Is GPT-3 all you need for low-data discovery in chemistry?

14 February 2023, Version 1
This content is a preprint and has not undergone peer review at the time of posting.


Machine learning has revolutionized many fields and has recently found applications in chemistry and materials science. The small datasets commonly found in chemistry lead to various sophisticated machine-learning approaches that incorporate chemical knowledge for each application and therefore require a lot of expertise to develop. Here, we show that large language models that have been trained on vast amounts of text extracted from the internet can easily be adapted to solve various tasks in chemistry and materials science by simply prompting them with chemical questions in natural language. We compared this approach with dedicated machine-learning models for many applications spanning properties of molecules and materials to the yield of chemical reactions. Surprisingly, we find this approach performs comparable to or even outperforms the conventional techniques, particularly in the low data limit. In addition, by simply inverting the questions, we can even perform inverse design successfully. The high performance, especially for small data sets, combined with the ease of use, can have a fundamental impact on how we leverage machine learning in the chemical and material sciences. Next to a literature search, querying a foundational model might become a routine way to bootstrap a project by leveraging the collective knowledge encoded in these foundational models.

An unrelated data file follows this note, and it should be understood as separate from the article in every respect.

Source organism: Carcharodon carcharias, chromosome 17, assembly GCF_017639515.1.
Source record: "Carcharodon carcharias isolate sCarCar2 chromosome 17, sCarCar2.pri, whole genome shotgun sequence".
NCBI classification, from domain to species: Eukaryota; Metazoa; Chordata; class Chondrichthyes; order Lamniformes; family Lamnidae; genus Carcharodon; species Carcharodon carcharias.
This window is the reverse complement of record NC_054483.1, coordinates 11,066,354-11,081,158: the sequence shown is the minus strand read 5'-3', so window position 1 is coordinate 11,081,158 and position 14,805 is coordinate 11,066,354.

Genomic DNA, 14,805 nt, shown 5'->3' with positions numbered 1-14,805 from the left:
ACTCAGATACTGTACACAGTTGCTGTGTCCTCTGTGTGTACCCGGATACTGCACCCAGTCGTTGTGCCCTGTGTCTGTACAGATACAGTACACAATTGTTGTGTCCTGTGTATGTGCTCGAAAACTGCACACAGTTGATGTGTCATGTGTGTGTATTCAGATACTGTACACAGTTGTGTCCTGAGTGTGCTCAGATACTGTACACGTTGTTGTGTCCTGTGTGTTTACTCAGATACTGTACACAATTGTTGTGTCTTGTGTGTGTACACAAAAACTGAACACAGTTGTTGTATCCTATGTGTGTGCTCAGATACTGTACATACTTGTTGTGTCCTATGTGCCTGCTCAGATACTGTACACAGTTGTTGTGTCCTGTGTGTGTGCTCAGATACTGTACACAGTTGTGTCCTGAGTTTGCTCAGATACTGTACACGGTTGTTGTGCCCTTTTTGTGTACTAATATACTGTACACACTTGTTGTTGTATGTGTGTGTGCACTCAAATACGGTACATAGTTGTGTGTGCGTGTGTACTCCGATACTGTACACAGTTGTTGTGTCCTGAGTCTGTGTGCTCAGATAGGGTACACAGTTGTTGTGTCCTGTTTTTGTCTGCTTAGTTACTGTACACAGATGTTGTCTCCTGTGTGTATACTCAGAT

Data Science
Machine Learning

Supplementary materials

Supplementary Information
Additional experiments and information.

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